How Kerry can clarify the JFK conspiracy issue
News 4 comments
November 11, 2013
After raising doubts about the official theory of President Kennedy’s assassination, the Secretary of State is backing away.
“I’m not going to get into that,” he told NBC’s David Gregory yesterday. “It’s not something that I think needs to be commented on, and certainly not at this time.”
Why so shy? Most Americans agree with Kerry with recent polls showing upwards of seven in ten Americans think Kennedy was killed by unknown conspirators.
To be sure, Kerry is not the Attorney General and it is not his job to articulate a more credible explanation of the causes of JFK’s murder. But as the American people’s representative to the world he does have a responsibility to represent the full range of American opinion on the subject to the world. President Kennedy was a world leader whose murder was a blow to people around the globe. People every where are still looking to the United States for a more credible explanation. In the past week I’ve done interviews about the JFK story with media outlets in Australia, Israel, and Dubai.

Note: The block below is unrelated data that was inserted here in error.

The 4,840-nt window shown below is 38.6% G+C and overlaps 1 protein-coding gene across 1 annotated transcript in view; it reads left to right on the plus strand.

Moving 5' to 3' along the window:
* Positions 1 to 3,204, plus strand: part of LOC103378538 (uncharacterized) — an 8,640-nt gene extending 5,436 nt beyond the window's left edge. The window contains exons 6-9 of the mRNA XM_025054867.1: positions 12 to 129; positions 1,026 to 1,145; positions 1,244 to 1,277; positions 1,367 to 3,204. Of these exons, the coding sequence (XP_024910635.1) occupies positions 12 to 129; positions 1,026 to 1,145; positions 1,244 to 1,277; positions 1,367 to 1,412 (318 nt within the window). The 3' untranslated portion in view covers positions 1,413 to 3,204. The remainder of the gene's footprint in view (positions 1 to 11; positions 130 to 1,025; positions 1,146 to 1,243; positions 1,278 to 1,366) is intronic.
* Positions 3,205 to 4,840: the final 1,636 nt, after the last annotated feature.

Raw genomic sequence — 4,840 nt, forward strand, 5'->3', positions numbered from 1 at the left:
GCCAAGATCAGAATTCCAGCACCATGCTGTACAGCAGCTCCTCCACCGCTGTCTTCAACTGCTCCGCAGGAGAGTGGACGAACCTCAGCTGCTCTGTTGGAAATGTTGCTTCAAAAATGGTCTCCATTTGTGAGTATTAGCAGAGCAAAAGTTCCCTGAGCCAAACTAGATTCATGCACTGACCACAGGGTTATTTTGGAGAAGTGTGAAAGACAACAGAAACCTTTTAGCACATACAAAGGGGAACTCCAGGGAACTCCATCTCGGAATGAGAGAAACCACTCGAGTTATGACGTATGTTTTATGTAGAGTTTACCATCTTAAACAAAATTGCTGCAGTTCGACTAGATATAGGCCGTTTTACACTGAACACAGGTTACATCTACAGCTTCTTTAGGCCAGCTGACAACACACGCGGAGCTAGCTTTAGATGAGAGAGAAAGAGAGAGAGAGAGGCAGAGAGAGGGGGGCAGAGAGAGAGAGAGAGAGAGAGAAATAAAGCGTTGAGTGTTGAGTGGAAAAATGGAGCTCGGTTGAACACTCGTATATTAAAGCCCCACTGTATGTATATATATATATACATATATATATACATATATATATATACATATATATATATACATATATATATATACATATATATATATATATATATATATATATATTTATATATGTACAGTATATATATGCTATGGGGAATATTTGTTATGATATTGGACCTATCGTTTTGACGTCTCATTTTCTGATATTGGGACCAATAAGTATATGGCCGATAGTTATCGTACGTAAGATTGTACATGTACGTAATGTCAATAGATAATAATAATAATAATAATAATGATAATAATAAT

At a minimum, Kerry could urge his fellow cabinet members to comply with the 1992 JFK Records Act which mandates the “immediate” release of all assassination-related records in the government’s possession.
He could call on Attorney General Eric Holder to order full disclosure of the government’s records on the subject, starting with the “Top 7 JFK Files the CIA still keeps secret.”
Kerry could ask Secretary of Defense Chuck Hagel to order a search for the complete Air Force One tape from November 22, 1963. Last week audio expert Ed Priemau told the Detroit Free Press that the existing Air Force One tapes seem to have been extracted from a longer version that has never been made public.
“As I listen to the recordings, I can hear edits,” Primeau said. “I can actually go through and pick out spots where I believe there are pieces that were missing. And there’s lots of theories about why there would be pieces removed.”
The best way to dispel erroneous theories is with full disclosure.
Kerry is not the first or the only Washington power player to suspect a JFK plots. See “Top 6 Washington insiders who suspected a JFK plot.” (JFK Facts, Oct. 2, 2013)